A Grain Of Saul: No, The Parkland Survivors Are Not 'Actors.' But They Are Winning.

Despite the far-right's attempts to smear the teenagers, they continue to prevail.

A Grain of Saul is a weekly column that digs into some of the biggest issues we face as a nation and as an international community in search of reliable data, realistic solutions, and — most importantly — hope.  

You know you have a good argument when the only response the opposition can muster is to smear you.

In the last week, survivors of the school shooting in Parkland, Florida, displayed incredible bravery, intelligence and camaraderie after watching their classmates' murders. In return, they were not treated with respect. A threatened, angry mob was so desperate to take back the conversation that they opted for the lowest common denominator. Lying.


In the wake of the shooting at Marjory Stoneman Douglas High School that killed 17 children and faculty, survivors of the unthinkable act became unified — against guns, against violence, and against adults who wouldn't listen. Together, they began pleading with legislators to change something. Unlike previous tragedies, where politicians and activists drove the narrative, it was the survivors who took the mic and stole the show. Not just any survivors, either. Teenagers. 

All across cable news and the internet, high school students who lost friends and classmates began speaking out about the need to limit access to guns. And they weren't naive. They weren't disorganized. They were tactful, intelligent, well-informed and emotionally invested in what they were doing. And they proved every adult who doubted them wrong.

In fact, their message was so well-crafted, so moving and so unified that — almost immediately — far-right media outlets began accusing the children of being "coached" by the Democratic party.  As someone who covers politics for a living, I can assure you the DNC would be lucky to get coached by these kids. The Parkland survivors' message has been more cogent than any that's come from the Democratic party in the last 10 years.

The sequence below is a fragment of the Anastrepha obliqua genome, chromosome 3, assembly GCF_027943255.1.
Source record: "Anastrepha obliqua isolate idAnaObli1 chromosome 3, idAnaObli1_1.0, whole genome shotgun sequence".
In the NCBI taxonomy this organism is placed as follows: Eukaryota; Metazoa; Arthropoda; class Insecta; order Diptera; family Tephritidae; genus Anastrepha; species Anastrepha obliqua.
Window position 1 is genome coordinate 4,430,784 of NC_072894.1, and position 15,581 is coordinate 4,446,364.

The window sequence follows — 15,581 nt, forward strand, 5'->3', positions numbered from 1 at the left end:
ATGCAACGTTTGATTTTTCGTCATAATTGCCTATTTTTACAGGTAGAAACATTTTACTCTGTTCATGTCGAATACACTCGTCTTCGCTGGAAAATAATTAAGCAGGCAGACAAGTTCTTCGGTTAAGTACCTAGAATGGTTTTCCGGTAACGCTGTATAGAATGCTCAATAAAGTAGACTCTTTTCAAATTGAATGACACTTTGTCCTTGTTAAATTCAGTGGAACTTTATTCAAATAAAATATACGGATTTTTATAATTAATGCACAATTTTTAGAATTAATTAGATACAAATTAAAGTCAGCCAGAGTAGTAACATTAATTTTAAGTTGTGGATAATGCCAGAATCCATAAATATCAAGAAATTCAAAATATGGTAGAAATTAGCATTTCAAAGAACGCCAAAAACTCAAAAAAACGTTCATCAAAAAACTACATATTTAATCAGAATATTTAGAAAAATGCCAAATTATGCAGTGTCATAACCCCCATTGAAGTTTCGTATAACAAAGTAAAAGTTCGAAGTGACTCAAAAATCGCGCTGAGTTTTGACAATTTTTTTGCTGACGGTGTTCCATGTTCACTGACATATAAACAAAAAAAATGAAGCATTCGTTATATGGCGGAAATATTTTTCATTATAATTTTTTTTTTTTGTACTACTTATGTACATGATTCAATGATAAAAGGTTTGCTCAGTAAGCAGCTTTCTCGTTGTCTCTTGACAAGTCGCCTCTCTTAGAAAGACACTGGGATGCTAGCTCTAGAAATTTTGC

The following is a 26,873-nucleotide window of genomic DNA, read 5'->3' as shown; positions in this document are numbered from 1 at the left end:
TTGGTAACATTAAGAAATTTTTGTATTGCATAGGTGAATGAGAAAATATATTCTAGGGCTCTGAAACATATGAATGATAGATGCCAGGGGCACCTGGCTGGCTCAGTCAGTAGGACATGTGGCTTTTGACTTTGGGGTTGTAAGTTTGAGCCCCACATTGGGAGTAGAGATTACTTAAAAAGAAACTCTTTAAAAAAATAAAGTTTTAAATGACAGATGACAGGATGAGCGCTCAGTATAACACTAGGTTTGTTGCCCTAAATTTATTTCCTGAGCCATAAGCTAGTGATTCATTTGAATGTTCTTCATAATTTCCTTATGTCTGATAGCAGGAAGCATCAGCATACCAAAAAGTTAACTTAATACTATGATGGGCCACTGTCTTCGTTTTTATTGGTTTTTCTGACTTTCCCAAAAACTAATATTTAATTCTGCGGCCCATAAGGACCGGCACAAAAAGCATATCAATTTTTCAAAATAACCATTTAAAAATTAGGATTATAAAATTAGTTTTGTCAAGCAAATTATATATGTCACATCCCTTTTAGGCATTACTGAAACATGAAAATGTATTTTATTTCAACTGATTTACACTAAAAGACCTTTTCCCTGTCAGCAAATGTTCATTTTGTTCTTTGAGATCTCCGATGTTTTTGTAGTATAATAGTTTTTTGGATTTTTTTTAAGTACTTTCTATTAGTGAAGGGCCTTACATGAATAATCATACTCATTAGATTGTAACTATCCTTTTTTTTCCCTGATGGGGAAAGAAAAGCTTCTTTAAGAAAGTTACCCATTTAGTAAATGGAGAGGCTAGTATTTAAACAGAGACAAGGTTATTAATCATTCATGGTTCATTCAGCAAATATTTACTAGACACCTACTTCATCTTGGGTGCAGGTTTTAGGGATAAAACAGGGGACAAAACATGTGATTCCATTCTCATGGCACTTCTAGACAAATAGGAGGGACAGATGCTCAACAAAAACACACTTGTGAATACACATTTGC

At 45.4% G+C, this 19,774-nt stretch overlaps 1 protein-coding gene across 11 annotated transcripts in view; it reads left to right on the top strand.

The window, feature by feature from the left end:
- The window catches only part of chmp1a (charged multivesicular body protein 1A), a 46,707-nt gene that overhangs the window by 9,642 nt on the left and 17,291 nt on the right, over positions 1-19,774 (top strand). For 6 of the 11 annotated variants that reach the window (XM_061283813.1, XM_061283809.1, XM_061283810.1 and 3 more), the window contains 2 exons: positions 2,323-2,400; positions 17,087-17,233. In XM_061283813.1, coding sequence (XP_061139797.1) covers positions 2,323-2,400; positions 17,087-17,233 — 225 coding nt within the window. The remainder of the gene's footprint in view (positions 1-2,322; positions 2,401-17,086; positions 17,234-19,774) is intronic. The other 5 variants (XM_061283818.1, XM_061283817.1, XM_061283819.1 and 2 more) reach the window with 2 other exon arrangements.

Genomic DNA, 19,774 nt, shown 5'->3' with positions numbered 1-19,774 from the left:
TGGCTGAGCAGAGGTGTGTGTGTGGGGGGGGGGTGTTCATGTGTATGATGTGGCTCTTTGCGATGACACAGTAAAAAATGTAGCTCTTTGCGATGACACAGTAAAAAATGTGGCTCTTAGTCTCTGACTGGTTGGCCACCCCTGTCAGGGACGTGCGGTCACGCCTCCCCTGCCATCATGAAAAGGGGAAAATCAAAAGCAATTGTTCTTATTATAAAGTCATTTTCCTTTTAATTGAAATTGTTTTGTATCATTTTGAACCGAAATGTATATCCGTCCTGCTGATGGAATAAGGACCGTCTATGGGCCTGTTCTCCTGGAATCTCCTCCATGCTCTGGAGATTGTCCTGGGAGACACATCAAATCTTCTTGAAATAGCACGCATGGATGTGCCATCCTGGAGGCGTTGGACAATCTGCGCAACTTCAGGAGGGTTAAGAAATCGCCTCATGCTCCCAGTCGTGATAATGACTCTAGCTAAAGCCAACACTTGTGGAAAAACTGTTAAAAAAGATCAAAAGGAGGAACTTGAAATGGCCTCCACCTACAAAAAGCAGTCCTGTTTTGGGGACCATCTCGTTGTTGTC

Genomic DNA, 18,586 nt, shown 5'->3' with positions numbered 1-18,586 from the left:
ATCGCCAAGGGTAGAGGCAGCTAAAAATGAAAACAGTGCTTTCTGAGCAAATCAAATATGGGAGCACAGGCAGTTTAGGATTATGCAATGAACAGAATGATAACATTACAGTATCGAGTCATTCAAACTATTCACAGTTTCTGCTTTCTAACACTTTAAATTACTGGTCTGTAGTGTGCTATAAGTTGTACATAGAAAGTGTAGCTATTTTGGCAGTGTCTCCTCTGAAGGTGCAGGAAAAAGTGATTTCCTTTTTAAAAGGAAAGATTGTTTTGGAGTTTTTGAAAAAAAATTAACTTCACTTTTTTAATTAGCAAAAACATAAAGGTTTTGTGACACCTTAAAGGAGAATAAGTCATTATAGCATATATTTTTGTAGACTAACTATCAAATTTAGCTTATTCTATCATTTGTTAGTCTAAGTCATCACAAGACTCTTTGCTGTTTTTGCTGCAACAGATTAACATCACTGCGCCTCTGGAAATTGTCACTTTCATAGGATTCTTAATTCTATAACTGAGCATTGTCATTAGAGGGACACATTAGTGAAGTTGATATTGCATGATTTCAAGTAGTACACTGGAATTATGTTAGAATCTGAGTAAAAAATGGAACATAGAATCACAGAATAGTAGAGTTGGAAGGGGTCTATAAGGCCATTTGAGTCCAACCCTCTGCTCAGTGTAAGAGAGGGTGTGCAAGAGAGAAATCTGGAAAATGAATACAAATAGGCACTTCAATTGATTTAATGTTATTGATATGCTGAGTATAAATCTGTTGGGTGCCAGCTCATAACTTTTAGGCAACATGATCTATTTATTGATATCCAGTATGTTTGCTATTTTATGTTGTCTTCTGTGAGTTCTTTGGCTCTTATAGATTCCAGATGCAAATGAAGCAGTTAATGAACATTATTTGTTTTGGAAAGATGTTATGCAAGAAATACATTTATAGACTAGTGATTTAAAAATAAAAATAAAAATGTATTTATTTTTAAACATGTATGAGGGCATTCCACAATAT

But as the days went on and the students dug their heels in, refusing to allow this tragedy to be just another headline, the smears got uglier. First, well-known conservative commentators spoke dismissively about the survivors. Disgraced former Fox News host Bill O'Reilly asked if "the media" should be "promoting opinions by teenagers" who are "facing extreme peer pressure." Dinesh D'Souza, well-known for his mud-throwing, mocked student protesters in a tweet, saying an unsuccessful bid to change gun laws was "the worst thing that happened to them" just days after their friends were murdered in school.

Then, far-right outlet The Gateway Pundit ran a story with the headline "EXPOSED: School Shooting Survivor Turned Activist David Hogg's Father In FBI, Appears To Have Been Coached On Anti-Trump Lines."

Of course, there was nothing to "expose." Hogg spoke openly about his dad's experience in the FBI on CNN (he is retired and not "in" the FBI). The article presented no real evidence Hogg had been "coached." The attacks on the FBI did, however, fit neatly into the absurd notion from the White House that the bureau fumbled its response to the Parkland school shooter because it was too busy investigating President Trump. (The accusation ignores the fact the FBI is an organization of 35,000 people, and that its Floridian offices are not believed to be directly involved with investigating the president.)

But that didn't stop the smear about Hogg from spreading like wildfire. Sensing an opportunity, the conspiracy theorists came swarming. They scoured Hogg's online profiles and found out that he — gasp! — once toured CNN's newsroom. They even discovered he had — brace yourself! — been on a local news channel. Of course, none of this would be surprising or even remotely interesting if you knew that Hogg was an active student journalist who, judging by his YouTube and Twitter pages, does a lot of solo reporting and filming. He even interviewed students while the shooter was inside their school.